I had my palms read the other night. Saw a sign in a coffee shop window and impulsively went it. Something about the start of a new year turns me toward plans, goals and that curiosity about the future. Where will I be at this time next year? What will I be doing? Never one to be locked in one place, a year can often bring radical differences (and usually at least 2 changes of address).
So what did Jocelyn, the palm reader, have to tell me?
She was a blonde woman, perhaps in her late fifties, with short hair and glasses. A face not unkind, but not warm. I did not get the sense of strange mystical powers, but more of a housewife who has studied hard and approaches each client with academic sincerity.
She pulled a lamp toward my outstretched hand and spent about five minutes tracing the lines of my hands with a black ballpoint pen - first my right, then my left. The right she told me is my conscious side, the part of me I have affected. The left is more innate, what I was born with. She picked up some insecurity on the left, but said my self-doubt and anxieties shown on the right I had done to myself. "Question self / Trust in self" she wrote on heel of my right.
She also wrote a few other things - 'open mind', 'avid reader'. "You can be giving," she said, and added that I enjoyed the arts. 'Curious' she wrote, 'worries'.
She made a number of hatches on the lines she drawn, then seemed to use those marks to come up with significant years. Apparently my 30th year was supposed to be big for work, but I must have missed that somehow. My chance may come around again when I turn 35. For relationships the big years are 32 and 35 - she said that could mean a new relationship, a marriage, a child, etc. Pretty much covered her bases. She thinks I'll have 2 children.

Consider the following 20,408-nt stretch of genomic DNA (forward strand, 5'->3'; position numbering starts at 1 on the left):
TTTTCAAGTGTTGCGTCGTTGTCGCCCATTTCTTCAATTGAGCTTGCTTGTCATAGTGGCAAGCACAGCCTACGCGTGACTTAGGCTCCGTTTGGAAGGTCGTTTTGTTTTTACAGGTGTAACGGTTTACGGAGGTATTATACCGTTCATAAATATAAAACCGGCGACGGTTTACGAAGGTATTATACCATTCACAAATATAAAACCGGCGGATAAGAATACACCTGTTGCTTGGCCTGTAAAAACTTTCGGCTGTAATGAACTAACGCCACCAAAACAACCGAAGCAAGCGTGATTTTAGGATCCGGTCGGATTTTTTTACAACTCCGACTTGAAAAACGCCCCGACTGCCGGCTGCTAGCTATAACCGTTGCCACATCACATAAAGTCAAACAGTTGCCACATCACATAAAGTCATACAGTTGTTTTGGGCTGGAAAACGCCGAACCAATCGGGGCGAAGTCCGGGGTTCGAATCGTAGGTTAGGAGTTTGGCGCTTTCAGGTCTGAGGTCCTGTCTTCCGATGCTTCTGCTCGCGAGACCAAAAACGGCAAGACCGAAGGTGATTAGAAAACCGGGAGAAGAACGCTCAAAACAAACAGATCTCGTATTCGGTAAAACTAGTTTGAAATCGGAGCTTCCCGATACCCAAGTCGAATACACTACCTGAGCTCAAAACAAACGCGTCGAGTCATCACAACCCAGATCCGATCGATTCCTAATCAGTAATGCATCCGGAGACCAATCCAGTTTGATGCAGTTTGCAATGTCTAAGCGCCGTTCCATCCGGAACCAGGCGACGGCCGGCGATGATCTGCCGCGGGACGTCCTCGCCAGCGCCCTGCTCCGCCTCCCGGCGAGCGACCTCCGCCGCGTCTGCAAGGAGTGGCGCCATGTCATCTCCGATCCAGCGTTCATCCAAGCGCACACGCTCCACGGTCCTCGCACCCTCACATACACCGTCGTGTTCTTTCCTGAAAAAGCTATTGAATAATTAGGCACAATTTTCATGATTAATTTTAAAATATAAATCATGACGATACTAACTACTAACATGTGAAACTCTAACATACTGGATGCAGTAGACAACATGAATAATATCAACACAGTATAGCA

I can't say my future is much clearer for having let Jocelyn peer at my hands and write all over them. For a few hundred times what I paid her I could go to a clinic in Ottawa and get a genome test that would predict my chances of having cancer, high blood pressure, osteoporosis, Alzheimer's and other diseases. That test, though highly debated by ethicists, doctors, and geneticists, would likely tell me more than she could. But the problem with predictions is that they can never tell the whole story. It's like peering through the keyhole and trying to describe the room.
I don't know what I was really looking for in having my palms read. Some confirmation of who I am perhaps? Do it make it more true that I am an avid reader with a curious mind because a woman claimed to see that written in my palms. That she did not see I am a writer, does that make me less of one?
It is one of my core beliefs that as humans we spend a lot of time running around trying to get others to confirm who we believe we are. A desire to be understood is, I believe, one of our most fundamental motivators.
Even when it makes us do strange things like pay $20 to get our hands written on.